Detroit 67 by dominique morisseau
Detroit 67 by Dominique MorisseauWinner of the 2014 Edward M. Kennedy Prize for Drama Inspired by American History
Two siblings find themselves caught up in Detroits 1967 riots in this new play from a top emerging American playwright.
Detroit, 1967. Chelle and her brother Lank are making ends meet by turning their basement into an after-hours joint. But when a mysterious woman finds her way into their lives, the siblings clash over much more than the family business. As their pent-up feelings erupt, so does their city, and they find themselves caught in the middle of riots. Detroit 67 premiered at New Yorks The Public Theater in 2013, in association with the Classical Theater of Harlem and the National Black Theater.
Riveting... what makes Morisseaus play so mind-blowing is the language. Her ear is in the tradition of the peoples poet Langston Hughes and the peoples soul collector Zora Neale Hurston; plus Morisseau is a direct heir to the magical wordsmiths named Lorraine Hansberry, Tennessee Williams, and August Wilson. - Kevin Powell, Huffington Post
An exceptional work that exemplifies the mission of the [Edward M. Kennedy] prize in its exploration of the rich history of our country through the power of theater. - Ambassador Jean Kennedy Smith
[We have] unanimously chosen to award the Edward M. Kennedy Prize for Drama Inspired by American History to Detroit 67 by Dominique Morisseau. The first in a three-play cycle about her hometown, Detroit, the play explores an explosive and decisive moment in a great American city. The jury was completely drawn into the world of Detroit 67, whose compelling characters struggle with racial tension and economic instability... Detroit 67 is a work grounded in historical understanding that also comments meaningfully on the pressing issues of our day.” - Jury panel, Edward M. Kennedy Prize for Drama Inspired by American History
Detroit '67 Trailer
Preview: Playwright Morisseau calls “Detroit ’67” a hometown love song
An overly tidy drama that uses the riots that roiled the title city as the background to formulaic stories about a brother and sister at odds and an interracial romance, Ms. The production, presented as part of the Public Lab series in association with the Classical Theater of Harlem and the National Black Theater where it moves after the Public run , evokes the period with vibrant specificity. From the record player, and eventually the eight-track tape player, comes a steady stream of Motown hits: the Temptations, Smokey Robinson and the Miracles, Martha Reeves and the Vandellas, the Four Tops. The costumes, by Esosa, are slick vintage duds that would fetch nice prices on eBay. On the cinder-block walls of the set, by Neil Patel, are photographs of an assortment of celebrated African-American figures, from Malcolm X to Aretha Franklin.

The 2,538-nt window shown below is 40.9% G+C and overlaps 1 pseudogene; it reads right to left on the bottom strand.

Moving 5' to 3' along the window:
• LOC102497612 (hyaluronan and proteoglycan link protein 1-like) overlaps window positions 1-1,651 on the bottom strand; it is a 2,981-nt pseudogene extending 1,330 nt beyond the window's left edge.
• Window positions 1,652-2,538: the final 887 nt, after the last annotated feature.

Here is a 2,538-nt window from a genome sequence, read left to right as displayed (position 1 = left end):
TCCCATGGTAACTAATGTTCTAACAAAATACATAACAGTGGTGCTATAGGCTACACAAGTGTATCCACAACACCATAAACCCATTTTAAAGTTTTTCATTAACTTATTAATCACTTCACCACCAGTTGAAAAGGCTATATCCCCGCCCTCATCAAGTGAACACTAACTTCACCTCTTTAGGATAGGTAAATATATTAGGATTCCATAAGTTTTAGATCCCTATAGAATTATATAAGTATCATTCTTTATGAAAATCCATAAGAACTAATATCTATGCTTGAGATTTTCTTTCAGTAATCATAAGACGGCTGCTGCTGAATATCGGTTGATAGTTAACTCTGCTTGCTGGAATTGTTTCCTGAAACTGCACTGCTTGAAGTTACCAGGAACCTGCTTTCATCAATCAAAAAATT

The streets are aflame with conflict in Dominique Morisseau’s play “Detroit ’67,” but the temperature in the basement recreation room where the action takes place never rises much above a mild simmer. Chelle (Michelle Wilson) and Lank (Francois Battiste) have recently inherited.
what do you do to take care of yourself
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Their friends Sly and Bunny are there to make sure the basement is packed every night and to keep Martha and the Vandellas, the Four Tops and Smokey Robinson playing on the 8-track machine. But Chelle and Lank have conflicting ideas on what to do with the money. Lank and Sly want to invest in a bar; Chelle wants to pay off the mortgage and keep her son Julius in school at the Tuskegee Institute. To complicate matters, the arrival of an elusive white woman named Caroline stands to stop the music and puncture the family dynamic. With the city erupting into riots because of police brutality, the sounds of Motown may not be enough to keep the Poindexter family in tune.